Midcontinent Independent System Operator (MISO) is proposing another round of interconnection queue reform.  On December 31, 2015, MISO filed proposed revisions to its Open Access Transmission, Energy and Operating Reserve Markets Tariff with the Federal Energy Regulatory Commission (FERC). The revisions, which amend MISO’s Generator Interconnection Procedures, would be MISO’s fourth significant set of queue reforms since 2008, but the first since 2012. MISO is seeking to address what it describes in its filings as “significant delays” in the generator interconnection queue, particularly in the Definitive Planning Phase (DPP), that MISO argues are primarily caused by higher-queued projects withdrawing from the queue and forcing unscheduled restudies of the lower-queued projects.  To address these delays and to prepare for anticipated “significant new renewable and gas development in the footprint in response to the changing regulatory landscape,”  MISO says that it is seeking with this proposal to “optimize the restudy process” while also addressing other concerns identified by MISO and in the stakeholder process.  MISO has requested that its proposed tariff revisions be effective as of March 30, 2016.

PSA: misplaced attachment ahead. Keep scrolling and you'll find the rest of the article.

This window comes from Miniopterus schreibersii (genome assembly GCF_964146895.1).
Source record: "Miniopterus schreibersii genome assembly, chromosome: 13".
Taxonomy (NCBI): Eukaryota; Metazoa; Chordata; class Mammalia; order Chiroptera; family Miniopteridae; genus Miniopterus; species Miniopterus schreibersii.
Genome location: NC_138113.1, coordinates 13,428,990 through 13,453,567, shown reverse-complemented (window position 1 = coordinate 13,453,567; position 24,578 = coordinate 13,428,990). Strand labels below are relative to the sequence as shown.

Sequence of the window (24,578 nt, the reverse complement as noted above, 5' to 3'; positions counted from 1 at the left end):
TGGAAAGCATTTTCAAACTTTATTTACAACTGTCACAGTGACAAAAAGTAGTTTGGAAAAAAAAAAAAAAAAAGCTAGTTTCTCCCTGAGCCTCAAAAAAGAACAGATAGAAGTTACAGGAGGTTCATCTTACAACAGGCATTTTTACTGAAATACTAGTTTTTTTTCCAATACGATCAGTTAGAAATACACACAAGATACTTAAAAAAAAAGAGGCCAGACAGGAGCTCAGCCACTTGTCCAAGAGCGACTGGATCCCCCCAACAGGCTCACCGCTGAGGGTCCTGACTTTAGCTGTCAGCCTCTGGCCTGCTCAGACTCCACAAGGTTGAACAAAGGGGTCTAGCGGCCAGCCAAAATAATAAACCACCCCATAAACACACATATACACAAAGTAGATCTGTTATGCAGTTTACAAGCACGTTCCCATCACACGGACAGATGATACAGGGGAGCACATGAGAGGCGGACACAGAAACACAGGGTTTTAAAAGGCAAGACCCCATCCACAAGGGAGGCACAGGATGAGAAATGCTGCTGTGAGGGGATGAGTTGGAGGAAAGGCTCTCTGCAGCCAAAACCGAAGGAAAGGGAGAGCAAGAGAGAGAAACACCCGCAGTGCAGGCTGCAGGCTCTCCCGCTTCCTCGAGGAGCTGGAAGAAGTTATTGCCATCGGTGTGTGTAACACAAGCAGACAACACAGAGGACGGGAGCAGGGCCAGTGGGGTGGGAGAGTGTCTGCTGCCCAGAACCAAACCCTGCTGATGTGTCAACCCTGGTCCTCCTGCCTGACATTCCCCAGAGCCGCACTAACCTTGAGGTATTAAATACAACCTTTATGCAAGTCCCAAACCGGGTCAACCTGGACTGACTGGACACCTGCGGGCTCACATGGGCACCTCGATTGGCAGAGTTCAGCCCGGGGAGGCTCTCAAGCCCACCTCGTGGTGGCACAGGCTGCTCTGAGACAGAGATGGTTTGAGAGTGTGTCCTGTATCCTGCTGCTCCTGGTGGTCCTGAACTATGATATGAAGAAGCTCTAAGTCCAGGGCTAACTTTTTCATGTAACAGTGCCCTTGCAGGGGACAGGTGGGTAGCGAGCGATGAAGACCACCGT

Highlights of the proposal include:

  • A System Impact Study at each of the three DPP Phases;
  • Two “designated off-ramps” or Decision Points, allowing a customer to withdraw from the queue on a “more structured basis,” and which occur immediately after the System Impact Studies in DPP Phases I & II;
  • Addition of two new milestone payments, M3 and M4, in DPP Phases II and III, incentivizing withdrawal at the Decision Points and funding cost increases caused by withdrawing projects (the immediately preceding milestone payment would be refundable to a withdrawing project);
  • Removal of the required restudy due to a change to a higher-queued project for any Interconnection Customers with a completed Generator Interconnection Agreement, unless ordered by FERC;
  • A voluntary “Pre-Queue Feasibility Phase” to replace the current Interconnection Feasibility Study and System Planning and Analysis Phase

MISO’s cover letter summarizing the 1,600-page filing is available here. (pdf)